Twisted fields discovered around mysterious fast radio burst

Friday, 12 May, 2023

Twisted fields discovered around mysterious fast radio burst

Fast Radio Bursts (FRBs) are the brightest millisecond-duration cosmic explosions in radio bands. Their unknown origin poses challenges for astronomy as well as physics.

The Commensal Radio Astronomy FAST Survey (CRAFTS), a key program of the Five-hundred-metre Aperture Spherical radio Telescope (FAST), discovered the world’s first persistently active repeating FRB, known as FRB 20190520B. Now this FRB has provided clues that may help clarify the origin of FRBs.

An international team led by Dr Li Di from the National Astronomical Observatories of the Chinese Academy of Sciences (NAOC) carried out a monitoring campaign of FRB 20190520B, using the Parkes telescope in Australia and the Green Bank Telescope (GBT) in the US. The combined analyses have revealed an extreme field reversal around this constantly bursting source.

The study, based on observational efforts across three continents, was published in Science.

Unlike all other FRBs, FRB 20190520B has produced bursts, detectable by at least one and sometimes multiple telescopes, every time it was viewed. Such reliability makes it an ideal target for multiband follow-up observational studies.

Image credit: Li Di/ScienceApe/CAS

“A total of 113 bursts from FRB 20190520B were detected by the Parkes telescope, exceeding the sum of the number of fast radio bursts previously discovered at Parkes, accentuating the value of FRB 20190520B,” said Dr Dai Shi from Western Sydney University, principal investigator of the FRB 20190520B project at Parkes.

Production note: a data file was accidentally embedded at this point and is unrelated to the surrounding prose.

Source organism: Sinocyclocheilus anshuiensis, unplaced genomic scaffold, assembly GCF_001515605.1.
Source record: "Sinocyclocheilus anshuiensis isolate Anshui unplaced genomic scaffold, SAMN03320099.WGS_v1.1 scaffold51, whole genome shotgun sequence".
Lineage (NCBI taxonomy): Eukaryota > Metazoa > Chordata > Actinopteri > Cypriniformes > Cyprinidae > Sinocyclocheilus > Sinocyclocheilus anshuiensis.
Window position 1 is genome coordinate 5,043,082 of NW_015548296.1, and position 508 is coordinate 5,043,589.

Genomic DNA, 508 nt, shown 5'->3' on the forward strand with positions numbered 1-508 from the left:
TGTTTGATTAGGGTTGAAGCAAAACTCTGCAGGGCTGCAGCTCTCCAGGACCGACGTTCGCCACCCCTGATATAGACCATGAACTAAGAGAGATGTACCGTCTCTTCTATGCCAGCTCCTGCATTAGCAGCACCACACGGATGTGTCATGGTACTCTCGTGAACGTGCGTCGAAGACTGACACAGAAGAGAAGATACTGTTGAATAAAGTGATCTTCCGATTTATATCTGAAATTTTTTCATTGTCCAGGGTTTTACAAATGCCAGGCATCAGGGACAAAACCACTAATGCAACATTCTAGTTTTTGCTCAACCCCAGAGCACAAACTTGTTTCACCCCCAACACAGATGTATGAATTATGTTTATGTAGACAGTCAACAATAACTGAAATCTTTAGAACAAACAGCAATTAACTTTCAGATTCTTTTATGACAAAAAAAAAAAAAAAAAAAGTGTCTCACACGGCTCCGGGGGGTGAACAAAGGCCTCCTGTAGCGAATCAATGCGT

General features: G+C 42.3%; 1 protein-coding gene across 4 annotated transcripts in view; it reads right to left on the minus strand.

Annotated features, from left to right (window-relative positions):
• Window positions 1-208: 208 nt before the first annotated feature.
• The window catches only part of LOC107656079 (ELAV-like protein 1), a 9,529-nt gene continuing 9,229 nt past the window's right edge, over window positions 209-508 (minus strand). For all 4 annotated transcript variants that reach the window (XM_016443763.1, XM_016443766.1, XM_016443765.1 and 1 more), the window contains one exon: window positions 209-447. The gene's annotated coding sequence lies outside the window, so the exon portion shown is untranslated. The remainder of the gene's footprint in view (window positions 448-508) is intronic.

Through a combined analysis of data from GBT and Parkes, Dr Feng Yi, an NAOC PhD graduate now at Zhejiang Laboratory, and Reshma Anna-Thomas from West Virginia University (WVU) measured its polarisation properties and found that the Faraday rotation measure (RM) twice changed its sign in dramatic fashion: from ~10,000 units to ~-10,000 units and vice versa. Other key contributors include Dr Liam Connor from Caltech and Dr Sarah Burke-Spolaor from WVU.

During the propagation of a burst signal, the polarisation characteristics can be affected by the surrounding plasma. “The RM can be approximated by the integral product of magnetic field and electron density. Variation in RM can be caused by either factor, but a sign change has to arise from the reversal of magnetic fields, as the electron density cannot go negative,” said Li Di, corresponding author of the study.

This reversal could result from propagation through a turbulent, magnetised screen of plasma located between 10-5 to 100 parsecs of the FRB source. “The turbulent components of the magnetic field around repeating fast radio bursts may be as messy as a ball of wool,” said Prof Yang Yuanpei from Yunnan University, a co-author of the study.

The likely scenario for producing such a mess includes the signal passing through the halo of a companion, be it a black hole or a massive star with winds. Understanding drastic changes in the magnetised environment around the FRB is an important step towards understanding the origin of such cosmic explosions.

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